Interestingly, the prices seem to have fallen since 1944, with London Stout – now simply called as Stout on the price list – costing just 7d per half pint, down 0.5d from 1944. LS operated as Barclay’s base level bottled Stout. Unlike Best Stout, there was no draught version. Though, at this strength, a draught version would have effectively have been a Porter.
But let’s start rejoicing just yet. The OG has fallen, yet again. Before the addition of primings it was a mere 1029.4º. Weaker than the Table Beer version of Porter had a century before. It’s an indication of the serious fall in beer strengths in the first half of the 20th century.
The grist remains much as it has been for the last few years. With brown, amber and crystal malt, plus roast barley as the coloured grains. There had been a change in the base grain, which was swapped from mild malt to SA malt. For which I’ve substituted mild malt.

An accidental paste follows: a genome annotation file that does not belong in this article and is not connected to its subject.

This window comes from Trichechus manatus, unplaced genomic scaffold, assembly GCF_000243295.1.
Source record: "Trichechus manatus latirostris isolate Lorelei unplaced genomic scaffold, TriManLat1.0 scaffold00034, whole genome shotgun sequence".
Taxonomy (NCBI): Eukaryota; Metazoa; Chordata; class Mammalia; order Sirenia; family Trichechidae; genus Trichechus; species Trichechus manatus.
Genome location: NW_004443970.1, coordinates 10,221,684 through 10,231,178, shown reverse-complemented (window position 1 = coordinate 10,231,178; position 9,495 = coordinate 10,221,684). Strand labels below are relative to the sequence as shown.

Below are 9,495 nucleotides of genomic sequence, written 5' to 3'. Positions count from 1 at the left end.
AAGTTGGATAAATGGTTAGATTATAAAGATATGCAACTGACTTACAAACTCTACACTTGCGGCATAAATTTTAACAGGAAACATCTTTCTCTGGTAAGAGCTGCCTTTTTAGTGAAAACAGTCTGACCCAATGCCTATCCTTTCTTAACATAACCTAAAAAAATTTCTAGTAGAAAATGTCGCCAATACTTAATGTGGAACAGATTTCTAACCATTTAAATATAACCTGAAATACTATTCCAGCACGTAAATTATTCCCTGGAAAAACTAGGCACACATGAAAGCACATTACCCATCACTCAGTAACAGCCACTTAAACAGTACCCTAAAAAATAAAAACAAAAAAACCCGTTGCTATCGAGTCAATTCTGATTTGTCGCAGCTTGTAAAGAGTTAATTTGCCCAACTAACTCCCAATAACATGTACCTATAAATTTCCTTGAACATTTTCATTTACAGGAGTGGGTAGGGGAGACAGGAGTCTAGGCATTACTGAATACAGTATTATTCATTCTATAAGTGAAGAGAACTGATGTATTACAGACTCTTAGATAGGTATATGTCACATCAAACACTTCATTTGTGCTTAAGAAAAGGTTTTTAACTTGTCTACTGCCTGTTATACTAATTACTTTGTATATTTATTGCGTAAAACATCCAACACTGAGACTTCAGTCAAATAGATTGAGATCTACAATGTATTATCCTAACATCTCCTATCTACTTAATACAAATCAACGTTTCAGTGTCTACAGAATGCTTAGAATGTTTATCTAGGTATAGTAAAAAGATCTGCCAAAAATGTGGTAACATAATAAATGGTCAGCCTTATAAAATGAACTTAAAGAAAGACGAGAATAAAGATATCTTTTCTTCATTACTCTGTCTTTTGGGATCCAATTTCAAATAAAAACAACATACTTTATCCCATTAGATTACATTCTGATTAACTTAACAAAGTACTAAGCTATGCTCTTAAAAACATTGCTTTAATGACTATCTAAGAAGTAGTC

The hops were all very local: Mid-Kent Fuggles from the 1945 harvest, Mid-Kent Goldings from 1944 and East Kent Goldings from 1945.
|1946 Barclay Perkins London Stout|
|mild malt||4.00 lb||52.22%|
|brown malt||0.75 lb||9.79%|
|amber malt||0.33 lb||4.31%|
|crystal malt 60 L||0.50 lb||6.53%|
|roast barley||1.00 lb||13.05%|
|No. 3 invert sugar||0.75 lb||9.79%|
|caramel 1000 SRM||0.33 lb||4.31%|
|Fuggles 90 mins||0.75 oz|
|Fuggles 60 mins||0.50 oz|
|Goldings 30 mins||0.50 oz|
|Mash at||144º F|
|After underlet||148º F|
|Sparge at||165º F|
|Boil time||90 minutes|
|pitching temp||60.5º F|
|Yeast||Wyeast 1099 Whitbread ale|